The Gould Academy competition center at Sunday River in Newry is filled with mud Tuesday after Monday’s devastating storm. Andree Kehn/Sun Journal

The deadly rain and windstorm that swept through Maine on Monday downing trees, cutting power to half the state, washing away roads and bridges, and flooding communities is the latest example of bad weather made worse by climate change.

Although the damage was caused by wind and rain, it was the unseasonably warm weather that Maine is experiencing due to an increase in heat-trapping greenhouse gases in the atmosphere that gave the wet winter storm its powerful punch, scientists say.

“The temperatures yesterday in Maine were three times more likely because of climate change, because of all the CO2 that we’ve pumped into the atmosphere,” said Andy Pershing, director of climate science at Climate Central. “And it was the heat that made this storm so powerful.”

Warm air can hold more moisture than cold air, Pershing explained. For every degree of increase, the atmosphere can hold about 4% more water per unit area. An unseasonably warm atmosphere feeds off the moisture provided by the nearby Gulf of Maine.

On Monday, Maine was primed for stormy weather, Pershing said. Portland almost hit 60 degrees, much higher than the seasonal norm of 25-34 degrees. When the storms rolled through, the unseasonably high temperatures made the bad weather worse, he said.

In a traditional winter storm, with temperatures down in the 20s and 30s, the atmosphere would not have been able to hold as much moisture, leading to less overall precipitation. And that precipitation would have come in the form of snow, not torrential downpours as it did at times Monday.


Climate change is when average weather conditions vary significantly over long periods, becoming warmer or wetter over decades or centuries. Blaming climate change for a single weather event is not easily done, and requires an in-depth analysis that has yet to occur on Monday’s storm.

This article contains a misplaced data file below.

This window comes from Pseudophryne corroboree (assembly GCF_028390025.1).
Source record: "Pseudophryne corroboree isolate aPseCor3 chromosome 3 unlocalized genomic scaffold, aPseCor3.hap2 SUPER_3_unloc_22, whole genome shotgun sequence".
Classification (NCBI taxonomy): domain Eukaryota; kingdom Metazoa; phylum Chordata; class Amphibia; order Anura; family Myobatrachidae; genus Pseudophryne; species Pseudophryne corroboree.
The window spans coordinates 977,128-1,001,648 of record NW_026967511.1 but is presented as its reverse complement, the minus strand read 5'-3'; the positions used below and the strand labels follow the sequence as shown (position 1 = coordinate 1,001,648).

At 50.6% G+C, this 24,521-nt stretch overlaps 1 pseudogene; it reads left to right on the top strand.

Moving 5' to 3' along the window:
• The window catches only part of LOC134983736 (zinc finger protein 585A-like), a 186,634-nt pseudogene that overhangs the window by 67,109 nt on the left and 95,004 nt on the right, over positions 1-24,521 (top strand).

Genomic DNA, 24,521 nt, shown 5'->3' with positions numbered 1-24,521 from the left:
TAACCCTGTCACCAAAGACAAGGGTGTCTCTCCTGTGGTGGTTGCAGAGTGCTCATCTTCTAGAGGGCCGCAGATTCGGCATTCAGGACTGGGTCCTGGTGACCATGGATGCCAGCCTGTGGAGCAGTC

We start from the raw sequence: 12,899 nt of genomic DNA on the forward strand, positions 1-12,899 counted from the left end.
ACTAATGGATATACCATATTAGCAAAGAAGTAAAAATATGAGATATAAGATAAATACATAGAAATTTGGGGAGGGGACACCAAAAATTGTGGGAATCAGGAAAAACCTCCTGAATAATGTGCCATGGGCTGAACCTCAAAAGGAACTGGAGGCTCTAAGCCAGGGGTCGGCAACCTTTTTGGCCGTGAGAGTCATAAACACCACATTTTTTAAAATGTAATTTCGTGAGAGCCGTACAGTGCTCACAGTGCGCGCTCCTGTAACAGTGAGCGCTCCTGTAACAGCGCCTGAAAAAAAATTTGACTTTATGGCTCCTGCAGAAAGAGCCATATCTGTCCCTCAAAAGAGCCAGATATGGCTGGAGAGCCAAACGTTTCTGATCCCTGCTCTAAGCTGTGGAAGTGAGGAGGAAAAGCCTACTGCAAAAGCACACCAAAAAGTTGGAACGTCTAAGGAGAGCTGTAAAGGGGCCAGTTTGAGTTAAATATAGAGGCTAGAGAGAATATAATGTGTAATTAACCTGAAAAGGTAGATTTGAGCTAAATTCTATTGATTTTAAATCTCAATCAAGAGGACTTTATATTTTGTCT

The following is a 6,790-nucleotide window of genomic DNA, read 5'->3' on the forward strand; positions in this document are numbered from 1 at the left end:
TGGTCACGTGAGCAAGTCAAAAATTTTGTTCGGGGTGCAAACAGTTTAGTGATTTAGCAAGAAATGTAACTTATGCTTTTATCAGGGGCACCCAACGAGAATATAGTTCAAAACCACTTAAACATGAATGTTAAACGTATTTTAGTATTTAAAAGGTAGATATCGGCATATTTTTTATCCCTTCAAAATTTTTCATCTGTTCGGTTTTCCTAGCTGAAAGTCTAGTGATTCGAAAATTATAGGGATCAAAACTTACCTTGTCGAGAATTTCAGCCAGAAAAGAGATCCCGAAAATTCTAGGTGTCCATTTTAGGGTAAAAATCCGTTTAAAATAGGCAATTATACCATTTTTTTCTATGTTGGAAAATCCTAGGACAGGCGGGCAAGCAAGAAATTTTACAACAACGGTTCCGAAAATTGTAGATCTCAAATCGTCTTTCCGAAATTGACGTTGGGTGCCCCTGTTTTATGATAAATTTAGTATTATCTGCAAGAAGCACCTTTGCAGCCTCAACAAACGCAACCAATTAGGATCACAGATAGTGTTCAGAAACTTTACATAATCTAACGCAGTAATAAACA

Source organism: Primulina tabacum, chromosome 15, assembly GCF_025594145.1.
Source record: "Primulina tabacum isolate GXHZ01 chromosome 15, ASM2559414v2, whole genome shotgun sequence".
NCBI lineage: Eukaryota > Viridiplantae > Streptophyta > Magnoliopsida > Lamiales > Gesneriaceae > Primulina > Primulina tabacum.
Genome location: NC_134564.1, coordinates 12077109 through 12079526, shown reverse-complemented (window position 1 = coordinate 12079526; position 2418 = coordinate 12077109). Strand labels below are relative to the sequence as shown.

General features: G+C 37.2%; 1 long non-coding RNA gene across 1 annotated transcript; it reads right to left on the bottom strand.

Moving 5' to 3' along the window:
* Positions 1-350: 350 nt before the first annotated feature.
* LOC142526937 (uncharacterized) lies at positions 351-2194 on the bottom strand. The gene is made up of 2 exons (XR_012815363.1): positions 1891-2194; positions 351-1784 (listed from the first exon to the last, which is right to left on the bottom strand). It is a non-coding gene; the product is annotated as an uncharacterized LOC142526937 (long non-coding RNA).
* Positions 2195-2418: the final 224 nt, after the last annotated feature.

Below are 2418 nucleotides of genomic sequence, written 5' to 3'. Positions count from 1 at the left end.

But meteorologist Chris Legro of the National Weather Service in Gray said “it fits with the science” that global warming is causing an increase in the frequency and the power of the storms being recorded around the planet as carbon emissions increase.

Parts of Maine received 6 to 8 inches of rainfall during the 24-hour storm, which began late Sunday and ended late Monday, Legro said. The highest rainfall total of the storm was recorded in Newry, which logged a record-setting 7.6 inches of rain.

Severe Weather Northeast

A car floats in a flooded parking lot at the Hathaway Creative Center alongside the Waterville, Maine. A severe storm on Monday flooded rivers and knocked out power to hundreds of thousands. Robert F. Bukaty/Associated Press

That rainfall total qualifies as a 500-year flood in Newry, Legro said. That doesn’t mean that Newry won’t see another storm like that for another 500 years – it means a flood of that size or greater has a 1-in-500 chance, 0.2%, of occurring in any given year.

At times, the rainfall rates on Sunday approached thunderstorm levels of 4 to 6 inches per hour, Legro said, although the storms tended to move in and out quickly. Certain areas were hit by multiple waves of these storms, however, leaving the ground saturated and causing heavy runoff.

Those record-setting rainfall totals don’t tell the whole story, Legro said. High temperatures also caused an inch or two of snow melt in Maine’s western mountains, which increased the flood risk in the lower-lying areas in that part of the state.


“This was a really interesting event because it was warm, it was powerful and it was really, really wet,” said Pershing, the former chief scientific officer at the Gulf of Maine Research Institute. “And climate change makes all of those things more likely.”


The increasing frequency of extreme weather is already having impacts across Maine and the Northeast.

According to the new National Climate Assessment, the number of extreme rain or snow events in the Northeast is up 62%, the largest increase in the nation. Two-inch rain days were up 49% when comparing averages between 1958 and 2022, while 5-inch days were up 102%.

How does Maine stack up? The assessment’s conclusions about the Northeast are based on data from 13 states, from Maryland and West Virginia to Maine. It doesn’t specify how many heavy rain days any one state within the region has racked up.